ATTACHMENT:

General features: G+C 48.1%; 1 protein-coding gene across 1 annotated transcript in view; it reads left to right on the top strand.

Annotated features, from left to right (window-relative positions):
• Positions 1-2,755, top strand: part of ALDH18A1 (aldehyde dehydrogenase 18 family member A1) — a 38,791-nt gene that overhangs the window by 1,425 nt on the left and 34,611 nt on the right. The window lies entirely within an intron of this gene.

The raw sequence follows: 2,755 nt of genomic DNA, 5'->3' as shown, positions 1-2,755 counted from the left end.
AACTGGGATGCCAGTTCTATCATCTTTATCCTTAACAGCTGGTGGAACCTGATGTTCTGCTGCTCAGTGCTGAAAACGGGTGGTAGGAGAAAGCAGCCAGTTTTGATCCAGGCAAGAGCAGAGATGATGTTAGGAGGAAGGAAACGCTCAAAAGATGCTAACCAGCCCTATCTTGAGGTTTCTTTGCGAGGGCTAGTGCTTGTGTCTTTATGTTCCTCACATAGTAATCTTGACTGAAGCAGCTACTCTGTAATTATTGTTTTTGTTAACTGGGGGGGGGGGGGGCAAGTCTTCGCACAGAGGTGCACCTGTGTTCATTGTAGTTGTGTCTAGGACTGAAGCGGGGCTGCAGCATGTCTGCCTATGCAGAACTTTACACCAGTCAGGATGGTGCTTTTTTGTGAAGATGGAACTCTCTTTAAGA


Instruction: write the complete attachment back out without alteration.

General features: G+C 48.1%; 1 protein-coding gene across 1 annotated transcript in view; it reads left to right on the top strand.

Annotated features, from left to right (window-relative positions):
• Positions 1-2,755, top strand: part of ALDH18A1 (aldehyde dehydrogenase 18 family member A1) — a 38,791-nt gene that overhangs the window by 1,425 nt on the left and 34,611 nt on the right. The window lies entirely within an intron of this gene.

The raw sequence follows: 2,755 nt of genomic DNA, 5'->3' as shown, positions 1-2,755 counted from the left end.
AACTGGGATGCCAGTTCTATCATCTTTATCCTTAACAGCTGGTGGAACCTGATGTTCTGCTGCTCAGTGCTGAAAACGGGTGGTAGGAGAAAGCAGCCAGTTTTGATCCAGGCAAGAGCAGAGATGATGTTAGGAGGAAGGAAACGCTCAAAAGATGCTAACCAGCCCTATCTTGAGGTTTCTTTGCGAGGGCTAGTGCTTGTGTCTTTATGTTCCTCACATAGTAATCTTGACTGAAGCAGCTACTCTGTAATTATTGTTTTTGTTAACTGGGGGGGGGGGGGGCAAGTCTTCGCACAGAGGTGCACCTGTGTTCATTGTAGTTGTGTCTAGGACTGAAGCGGGGCTGCAGCATGTCTGCCTATGCAGAACTTTACACCAGTCAGGATGGTGCTTTTTTGTGAAGATGGAACTCTCTTTAAGA